These specialized brass-alloy plates are not all made the same. Cymbals range in size from 4″ – 26″ and up. They may all look similar, but have many different sounds and applications. This guide is created to help assist non-percussionists in finding the correct cymbals for their needs. All opinions expressed below are based upon my personal experience with each instrument.
Marching cymbals need to be light. Lighter weight does equal less volume, but in a marching situation, the exchange is worth the sound sacrifice. The best all around marching cymbals I have used are the Zildjian 18″ Stadium Series cymbals. These are a great balance of sound and comfort, especially for high school students. These cymbals are also a good choice for middle school band programs solely for their comfortable weight. Smaller students can easily control this instrument.
Some directors prefer a bright, shimmery timbre while others prefer a darker, richer sound from their cymbals. Here’s are recommendations for each timbre.
18″ Symphonic Viennese – Balanced. Shimmery, with present mid-overtones. This is a great all around cymbal I recommend to all of my high school programs.
20″ German Tone – Very Dark, Also known as the “Wagnerian Cymbals”. If you enjoy a dark sounding ensemble, this cymbals may blend a little better with your ensemble. Not as versatile as the Symphonic Viennese.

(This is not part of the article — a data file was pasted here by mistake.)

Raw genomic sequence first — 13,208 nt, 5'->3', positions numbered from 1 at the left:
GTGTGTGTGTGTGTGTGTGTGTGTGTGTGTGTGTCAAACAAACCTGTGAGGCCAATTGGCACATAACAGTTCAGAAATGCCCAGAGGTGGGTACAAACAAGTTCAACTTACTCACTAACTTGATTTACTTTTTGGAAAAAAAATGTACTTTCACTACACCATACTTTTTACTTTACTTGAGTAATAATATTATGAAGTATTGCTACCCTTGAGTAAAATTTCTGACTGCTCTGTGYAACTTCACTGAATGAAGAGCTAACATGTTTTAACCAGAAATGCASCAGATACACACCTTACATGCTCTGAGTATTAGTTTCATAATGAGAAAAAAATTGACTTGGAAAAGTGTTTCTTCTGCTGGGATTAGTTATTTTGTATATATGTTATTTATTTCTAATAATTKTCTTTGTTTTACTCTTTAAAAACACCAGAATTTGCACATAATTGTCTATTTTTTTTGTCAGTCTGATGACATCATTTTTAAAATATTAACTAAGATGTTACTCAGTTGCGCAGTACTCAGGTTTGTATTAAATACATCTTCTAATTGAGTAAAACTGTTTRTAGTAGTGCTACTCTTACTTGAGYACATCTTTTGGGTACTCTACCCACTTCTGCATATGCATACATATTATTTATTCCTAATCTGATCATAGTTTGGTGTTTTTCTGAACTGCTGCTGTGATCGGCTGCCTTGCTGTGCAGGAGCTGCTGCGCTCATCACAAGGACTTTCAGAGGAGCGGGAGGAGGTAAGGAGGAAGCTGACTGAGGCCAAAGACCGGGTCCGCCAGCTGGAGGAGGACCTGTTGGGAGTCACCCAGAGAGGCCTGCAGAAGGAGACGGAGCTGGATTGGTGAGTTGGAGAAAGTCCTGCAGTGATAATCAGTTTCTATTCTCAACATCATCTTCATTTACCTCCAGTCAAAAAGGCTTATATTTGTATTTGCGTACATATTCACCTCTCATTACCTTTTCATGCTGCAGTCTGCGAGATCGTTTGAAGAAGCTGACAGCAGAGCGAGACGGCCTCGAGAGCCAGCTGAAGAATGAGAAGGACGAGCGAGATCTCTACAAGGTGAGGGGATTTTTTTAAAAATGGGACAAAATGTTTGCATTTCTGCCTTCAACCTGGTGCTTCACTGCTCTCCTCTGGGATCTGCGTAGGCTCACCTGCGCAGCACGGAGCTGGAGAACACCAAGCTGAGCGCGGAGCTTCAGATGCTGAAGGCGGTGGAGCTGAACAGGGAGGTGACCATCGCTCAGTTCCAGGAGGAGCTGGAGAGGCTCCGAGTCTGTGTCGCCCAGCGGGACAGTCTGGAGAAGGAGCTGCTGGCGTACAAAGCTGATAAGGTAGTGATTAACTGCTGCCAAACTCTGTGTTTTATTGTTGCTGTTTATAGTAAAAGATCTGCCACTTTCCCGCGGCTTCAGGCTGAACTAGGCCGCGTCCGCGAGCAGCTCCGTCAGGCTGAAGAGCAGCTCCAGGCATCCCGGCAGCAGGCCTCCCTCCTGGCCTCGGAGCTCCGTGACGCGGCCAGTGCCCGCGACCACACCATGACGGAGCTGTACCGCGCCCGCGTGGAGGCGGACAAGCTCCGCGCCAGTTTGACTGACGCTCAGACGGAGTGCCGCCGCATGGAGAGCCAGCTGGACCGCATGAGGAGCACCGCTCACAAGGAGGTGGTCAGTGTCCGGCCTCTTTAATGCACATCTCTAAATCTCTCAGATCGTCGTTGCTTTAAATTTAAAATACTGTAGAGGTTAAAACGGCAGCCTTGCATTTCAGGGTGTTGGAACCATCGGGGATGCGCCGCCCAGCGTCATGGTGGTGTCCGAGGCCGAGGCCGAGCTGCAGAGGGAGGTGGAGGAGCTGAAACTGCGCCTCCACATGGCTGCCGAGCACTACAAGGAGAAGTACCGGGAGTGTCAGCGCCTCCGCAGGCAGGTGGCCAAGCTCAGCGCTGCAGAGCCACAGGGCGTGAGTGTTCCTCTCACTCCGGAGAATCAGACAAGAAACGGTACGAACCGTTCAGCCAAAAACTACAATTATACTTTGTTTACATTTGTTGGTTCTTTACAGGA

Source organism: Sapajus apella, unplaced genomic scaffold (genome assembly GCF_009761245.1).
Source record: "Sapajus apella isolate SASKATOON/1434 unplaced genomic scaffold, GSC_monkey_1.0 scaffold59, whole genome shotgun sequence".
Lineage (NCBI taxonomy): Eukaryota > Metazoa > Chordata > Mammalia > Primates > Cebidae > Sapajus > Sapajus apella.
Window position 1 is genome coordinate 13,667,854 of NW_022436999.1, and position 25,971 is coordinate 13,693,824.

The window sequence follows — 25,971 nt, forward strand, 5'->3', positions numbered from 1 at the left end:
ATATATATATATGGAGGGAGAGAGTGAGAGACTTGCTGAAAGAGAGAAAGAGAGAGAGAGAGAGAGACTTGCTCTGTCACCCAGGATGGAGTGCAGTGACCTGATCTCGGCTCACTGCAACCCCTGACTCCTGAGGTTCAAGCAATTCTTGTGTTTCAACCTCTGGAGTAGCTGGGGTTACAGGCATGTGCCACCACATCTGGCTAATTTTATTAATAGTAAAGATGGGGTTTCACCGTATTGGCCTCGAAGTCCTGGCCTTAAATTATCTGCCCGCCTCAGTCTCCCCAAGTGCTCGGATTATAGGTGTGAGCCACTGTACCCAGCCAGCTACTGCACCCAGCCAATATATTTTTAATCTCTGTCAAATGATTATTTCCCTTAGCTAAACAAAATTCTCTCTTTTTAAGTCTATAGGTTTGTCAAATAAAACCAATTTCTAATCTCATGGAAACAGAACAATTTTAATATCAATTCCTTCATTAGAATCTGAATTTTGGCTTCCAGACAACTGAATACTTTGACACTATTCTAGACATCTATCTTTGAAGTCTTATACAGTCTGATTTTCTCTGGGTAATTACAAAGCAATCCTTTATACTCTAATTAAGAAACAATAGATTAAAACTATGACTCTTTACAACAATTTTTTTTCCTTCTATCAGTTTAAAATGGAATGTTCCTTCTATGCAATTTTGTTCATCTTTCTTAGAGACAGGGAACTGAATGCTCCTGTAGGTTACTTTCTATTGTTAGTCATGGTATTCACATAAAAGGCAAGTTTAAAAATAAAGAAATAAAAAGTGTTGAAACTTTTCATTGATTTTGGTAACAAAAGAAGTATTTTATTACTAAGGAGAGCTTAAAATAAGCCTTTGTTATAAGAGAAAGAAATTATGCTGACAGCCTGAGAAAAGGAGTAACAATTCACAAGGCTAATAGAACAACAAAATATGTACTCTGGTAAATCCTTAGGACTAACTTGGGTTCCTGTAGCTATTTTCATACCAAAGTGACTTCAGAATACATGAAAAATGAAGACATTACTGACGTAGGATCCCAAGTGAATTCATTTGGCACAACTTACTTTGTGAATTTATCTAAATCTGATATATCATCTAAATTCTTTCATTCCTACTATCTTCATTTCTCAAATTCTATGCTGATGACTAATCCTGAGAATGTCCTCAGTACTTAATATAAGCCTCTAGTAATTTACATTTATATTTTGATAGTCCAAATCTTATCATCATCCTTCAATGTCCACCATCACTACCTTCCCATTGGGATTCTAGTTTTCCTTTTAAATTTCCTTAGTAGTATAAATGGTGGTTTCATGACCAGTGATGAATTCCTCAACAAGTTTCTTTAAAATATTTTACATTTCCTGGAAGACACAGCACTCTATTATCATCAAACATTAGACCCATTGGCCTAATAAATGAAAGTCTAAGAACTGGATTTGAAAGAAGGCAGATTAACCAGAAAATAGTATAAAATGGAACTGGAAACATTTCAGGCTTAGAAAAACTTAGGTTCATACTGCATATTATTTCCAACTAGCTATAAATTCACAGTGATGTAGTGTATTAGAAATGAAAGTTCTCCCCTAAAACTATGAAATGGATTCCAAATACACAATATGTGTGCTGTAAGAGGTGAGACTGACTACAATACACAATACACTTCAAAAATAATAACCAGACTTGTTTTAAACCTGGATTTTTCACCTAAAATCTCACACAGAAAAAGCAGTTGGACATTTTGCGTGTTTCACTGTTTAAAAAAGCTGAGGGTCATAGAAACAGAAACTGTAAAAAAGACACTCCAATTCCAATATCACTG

We have discussed the importance of a good suspended cymbal and stand before, however, this is a perfect opportunity to readdress the issue.
20″ Classic Orchestral Selection – Balanced. More high end than low end. This is a cymbal I typically recommend to middle and high school directors. It is a reasonable price for a fine instrument.
20″ K Constantinople – Perfect balance at all dynamic levels. If you have the cash, this is the cymbal to buy. Beautiful at all ranges of the volume. The swell created by a cymbal roll on one of these is breathtaking.
Drum Set / Jazz Band
Cymbals are expensive and often neglected in the rhythm section. I’ve seen many killer school jazz bands using bottom of the barrel Zildjian ZBT and Sabian B8 cymbals. STAY AWAY FROM THESE CYMBALS. The alloy and manufacturing processed used in the budget friendly ZBT and B8 series produces almost a bell-like tone, completely uncharacteristic of what a quality cymbal should resemble. The ZBT and B8 series is great for beginning drummers just learning the art, not school band programs. Spend the extra $100 and go up a step.
Another great resource for finding the right cymbals for your program can be found at www.mycymbal.com. This website, ran by the Memphis Drum Shop, allows the viewer to watch and listen to a high quality recording of cymbals being played with a drum kit. Not only are the prices reasonable, but the site indirectly provides a huge educational database of cymbal sounds.
I have had the most experience and luck with the Zildjian K Custom Dark Series. All hi-hats, crash and ride cymbals in this series will add a much more mature sound to your rhythm section. Be sure to check out other brands as well, such as Sabian, Bosphorus and Meinl. All of these companies are creating quality, fantastic sounding products.